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Four ways to streamline cloud access security broker adoption

A cloud access security broker provides an extra layer of protection, but IT must choose the tool carefully to avoid weighing down cloud performance.

Security remains problematic for enterprise IT. The struggle to ensure application availability while protecting corporate data is even tougher when the business integrates public cloud services.

One emerging tool to end the struggle is a cloud access security broker. With a cloud access security broker, IT teams can enforce a multitude of cloud security policies. But these tools are not created equal, so it's important for organizations to consider potential issues and assess each offering carefully.

Here are four tips to more effectively choose and deploy a cloud access security broker.

Define your goals

One of the recurring problems with enterprise tools is that organizations lack a clear goal for deploying them. A cloud access security broker can't do everything, so start with a clear understanding of why you're deploying one.

The role of a cloud access security broker is still relatively new so careful testing and evaluation is vital.

A cloud access security broker -- such as those from Palerra, Elastica, Skyhigh Networks and Netskope -- usually imposes an independent set of security policies between the enterprise and the cloud service provider, such as Amazon Web Services (AWS) and Google Cloud Platform. But sometimes, the goal might be to discover and restrict shadow IT operations, or identify weak or liberal security policies. In other cases, the cloud access security broker might play more of monitoring and management role, allowing business units to see how cloud services are used -- an advantage for cloud budgeting.

Review the feature set

Cloud access security brokers offer a range of features. They might give administrators insight into utilization of cloud services; use packaged templates, custom policies and machine learning to monitor behaviors and spot risky activities; generate logs, send alerts and create detailed reports for administrators; and even take some remedial actions to enforce established security policies. A cloud access security broker can also integrate with existing IT platforms, such as Lightweight Directory Access Protocol, identity and access management tools, ticket and helpdesk systems, single sign-on and other security tools.

Review the cloud access security broker feature set thoroughly to ensure it fits your needs -- or identify feature gaps that may demand additional security investments. The role of a cloud access security broker is still relatively new so careful testing and evaluation is vital.

Evaluate the scope

Organizations can tailor a cloud access security broker to suit specific cloud services or platforms. These service-specific tools can perform reliably, but only for the intended service. For example, if the business develops cloud software that runs on AWS, it may need one tool for AWS and another for the cloud software repository, such as GitHub. Also, if a business changes cloud platforms, it may need to invest in another cloud access security broker. Be sure to budget for multiple tools, if necessary.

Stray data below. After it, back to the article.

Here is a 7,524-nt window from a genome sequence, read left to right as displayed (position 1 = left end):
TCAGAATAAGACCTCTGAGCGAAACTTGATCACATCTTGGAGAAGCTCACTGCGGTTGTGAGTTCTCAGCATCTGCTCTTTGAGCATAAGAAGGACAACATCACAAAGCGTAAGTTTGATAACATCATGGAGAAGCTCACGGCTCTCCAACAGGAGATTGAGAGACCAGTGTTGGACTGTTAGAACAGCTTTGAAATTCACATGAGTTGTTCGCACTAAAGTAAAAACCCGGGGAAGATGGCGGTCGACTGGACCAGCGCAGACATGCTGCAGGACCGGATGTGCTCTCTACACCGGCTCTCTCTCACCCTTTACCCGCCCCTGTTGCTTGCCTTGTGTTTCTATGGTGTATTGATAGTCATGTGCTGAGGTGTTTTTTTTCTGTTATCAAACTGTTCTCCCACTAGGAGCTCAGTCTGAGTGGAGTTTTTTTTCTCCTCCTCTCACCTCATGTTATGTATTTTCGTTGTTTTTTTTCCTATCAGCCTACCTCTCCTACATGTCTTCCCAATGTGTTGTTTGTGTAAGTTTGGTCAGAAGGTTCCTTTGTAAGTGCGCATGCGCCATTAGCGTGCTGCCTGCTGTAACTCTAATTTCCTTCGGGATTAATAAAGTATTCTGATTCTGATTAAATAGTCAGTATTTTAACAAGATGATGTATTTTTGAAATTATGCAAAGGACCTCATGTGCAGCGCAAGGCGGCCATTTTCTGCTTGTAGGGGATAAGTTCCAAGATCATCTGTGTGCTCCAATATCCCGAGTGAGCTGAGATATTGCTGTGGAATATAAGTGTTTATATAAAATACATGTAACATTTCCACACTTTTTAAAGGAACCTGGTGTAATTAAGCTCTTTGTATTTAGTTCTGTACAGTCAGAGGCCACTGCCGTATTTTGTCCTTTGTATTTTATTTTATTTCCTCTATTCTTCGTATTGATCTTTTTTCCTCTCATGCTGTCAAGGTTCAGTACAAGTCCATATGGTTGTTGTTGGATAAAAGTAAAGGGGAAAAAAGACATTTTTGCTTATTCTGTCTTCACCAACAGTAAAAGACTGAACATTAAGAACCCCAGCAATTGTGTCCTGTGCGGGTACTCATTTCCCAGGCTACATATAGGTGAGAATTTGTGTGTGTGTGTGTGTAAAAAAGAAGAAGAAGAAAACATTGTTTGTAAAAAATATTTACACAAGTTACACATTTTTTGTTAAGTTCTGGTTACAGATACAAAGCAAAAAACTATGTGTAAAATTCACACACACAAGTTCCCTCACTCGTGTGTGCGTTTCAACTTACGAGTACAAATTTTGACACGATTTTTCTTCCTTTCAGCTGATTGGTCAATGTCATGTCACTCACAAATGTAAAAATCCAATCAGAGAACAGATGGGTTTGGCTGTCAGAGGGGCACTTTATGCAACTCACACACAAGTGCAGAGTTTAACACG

Locally hosted cloud access security brokers require updates, but, in some cases, the updates can be disruptive. Businesses that deploy a cloud access security broker in-house will need to integrate the platform with existing patch and change management tools.

When cloud access security brokers are delivered as a third-party service, users face the same possibility of service outages or disruptions that can occur with any other software as a service offering. The provider must stand behind a suitable service level agreement (SLA) that meets the business' security and compliance requirements.

Assess the operational models

Organizations can deploy a cloud access security broker in multiple locations. Each location can offer unique benefits and capabilities, so it's important to understand where the tool will operate most effectively.

Deploying cloud access security brokers locally is often the preferred model, allowing the tool to see all network traffic, manage identities and access control to the group, device or geographical level and employ local encryption to prevent unauthorized access. However, a local deployment requires IT to manage and support another system.

Cloud-based security brokers can be easy to adopt, but establishing encryption control may affect cloud applications' ability to process data. For example, if a cloud access security broker encrypts financial data, the financial cloud app intended to use that encrypted data may not be able to decrypt it. These products also experience the same availability issues that any other cloud application faces, so if the tool becomes unavailable, the cloud applications it protects may also become unavailable.

Some cloud access security brokers may also touch endpoint devices through endpoint encryption. This requires a policy link between the tool and the endpoints that enforces central security policies, drives encryption and allows a selective wipe of data if the employee leaves the company or the endpoint device is compromised.

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